C-Reactive protein in relation to fecundability and anovulation among eumenorrheic women
In a prospective cohort study, increased high-sensitivity C-reactive protein was associated with reduced fecundability, but not independently from adiposity, and likely through mechanisms other than anovulation.
Volume 109, Issue 2, Pages 230–231
Rose G. Radin, Ph.D., Lindsey A. Sjaarda, Ph.D., Robert M. Silver, M.D., Carrie J. Nobles, Ph.D., Sunni L. Mumford, Ph.D., Neil J. Perkins, Ph.D., Brian D. Wilcox, M.D., Ph.D., Anna Z. Pollack, Ph.D., Karen C. Schliep, Ph.D., Torie C. Plowden, M.D., Enrique F. Schisterman, Ph.D.
To assess systemic inflammation in relation to fecundability and anovulation.
Prospective cohort study among participants in the Effects of Aspirin in Gestation and Reproduction trial who were assigned to the placebo.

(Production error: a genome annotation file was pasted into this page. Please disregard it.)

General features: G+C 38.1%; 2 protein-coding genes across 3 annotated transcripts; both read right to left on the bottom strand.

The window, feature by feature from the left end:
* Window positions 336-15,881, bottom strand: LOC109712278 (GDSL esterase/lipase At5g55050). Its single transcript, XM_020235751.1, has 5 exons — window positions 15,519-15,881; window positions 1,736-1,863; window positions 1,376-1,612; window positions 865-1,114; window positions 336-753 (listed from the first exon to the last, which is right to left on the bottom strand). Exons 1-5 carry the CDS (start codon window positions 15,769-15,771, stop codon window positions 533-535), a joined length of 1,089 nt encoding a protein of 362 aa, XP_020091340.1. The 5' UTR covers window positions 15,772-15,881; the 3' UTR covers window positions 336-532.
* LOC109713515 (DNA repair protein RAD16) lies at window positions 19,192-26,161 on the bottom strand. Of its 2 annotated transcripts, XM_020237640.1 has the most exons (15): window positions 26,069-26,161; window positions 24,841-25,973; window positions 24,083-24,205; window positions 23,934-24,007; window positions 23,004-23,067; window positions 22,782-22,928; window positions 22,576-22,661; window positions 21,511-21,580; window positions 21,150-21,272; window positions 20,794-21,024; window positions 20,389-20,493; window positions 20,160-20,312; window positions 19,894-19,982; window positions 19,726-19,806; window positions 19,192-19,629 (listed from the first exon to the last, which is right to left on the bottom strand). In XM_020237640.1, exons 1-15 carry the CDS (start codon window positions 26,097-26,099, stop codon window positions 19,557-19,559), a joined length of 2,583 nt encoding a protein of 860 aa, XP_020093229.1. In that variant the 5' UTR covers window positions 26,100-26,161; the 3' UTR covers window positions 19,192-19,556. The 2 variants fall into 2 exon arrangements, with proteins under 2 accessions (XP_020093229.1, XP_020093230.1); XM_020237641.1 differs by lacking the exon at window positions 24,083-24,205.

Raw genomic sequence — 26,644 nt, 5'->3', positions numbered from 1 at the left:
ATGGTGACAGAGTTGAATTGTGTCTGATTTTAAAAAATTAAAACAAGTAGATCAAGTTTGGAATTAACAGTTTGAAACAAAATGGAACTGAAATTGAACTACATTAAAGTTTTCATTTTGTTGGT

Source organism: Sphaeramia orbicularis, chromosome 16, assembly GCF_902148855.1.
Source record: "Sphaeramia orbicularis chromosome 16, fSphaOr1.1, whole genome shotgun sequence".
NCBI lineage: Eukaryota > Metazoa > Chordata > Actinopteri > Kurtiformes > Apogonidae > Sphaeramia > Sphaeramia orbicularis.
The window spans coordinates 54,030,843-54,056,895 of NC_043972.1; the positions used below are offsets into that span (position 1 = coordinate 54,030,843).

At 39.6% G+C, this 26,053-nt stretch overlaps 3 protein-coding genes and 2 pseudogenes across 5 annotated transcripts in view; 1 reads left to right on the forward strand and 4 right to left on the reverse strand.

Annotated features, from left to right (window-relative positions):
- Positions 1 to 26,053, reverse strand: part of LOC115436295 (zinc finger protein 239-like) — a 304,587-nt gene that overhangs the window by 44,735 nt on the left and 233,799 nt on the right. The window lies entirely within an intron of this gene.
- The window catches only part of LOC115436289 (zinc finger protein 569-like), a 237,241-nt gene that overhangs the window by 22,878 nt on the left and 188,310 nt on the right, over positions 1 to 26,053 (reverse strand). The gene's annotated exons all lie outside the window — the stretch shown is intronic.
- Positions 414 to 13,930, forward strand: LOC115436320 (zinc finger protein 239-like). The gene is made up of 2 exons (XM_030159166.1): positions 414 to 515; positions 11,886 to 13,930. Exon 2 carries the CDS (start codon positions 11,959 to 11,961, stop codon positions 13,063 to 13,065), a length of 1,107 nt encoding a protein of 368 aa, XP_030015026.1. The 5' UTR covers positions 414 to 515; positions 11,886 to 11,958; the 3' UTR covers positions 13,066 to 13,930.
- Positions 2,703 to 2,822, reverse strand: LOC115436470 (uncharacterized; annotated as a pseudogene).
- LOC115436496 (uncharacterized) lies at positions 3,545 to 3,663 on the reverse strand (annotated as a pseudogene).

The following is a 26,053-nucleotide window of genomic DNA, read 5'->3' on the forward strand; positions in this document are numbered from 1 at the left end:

Academic medical centers.
Healthy eumenorrheic women (n = 572), 18–40 years of age, with one or two pregnancy losses, attempting spontaneous pregnancy.
Baseline serum high-sensitivity C-reactive protein (hsCRP) values <10 mg/L were categorized into tertiles.
Main Outcome Measure(s)
Discrete Cox proportional hazards models estimated the fecundability odds ratio (FOR) and 95% confidence interval (CI) and adjusted for potential confounders. Log-binomial regression estimated the risk ratio (RR) and 95% CI of anovulation. The algorithm to define anovulation used data on urinary concentrations of hCG, pregnanediol-3-glucuronide, and LH as well as fertility monitor readings.
Higher hsCRP was associated with reduced fecundability but not with an increased risk of anovulation.
Among healthy women attempting pregnancy after one or two pregnancy losses, we found preliminary evidence that systemic inflammation is associated with reduced fecundability, but not independently from adiposity. Sporadic anovulation did not appear to drive this association.
Clinical Trial Registration Number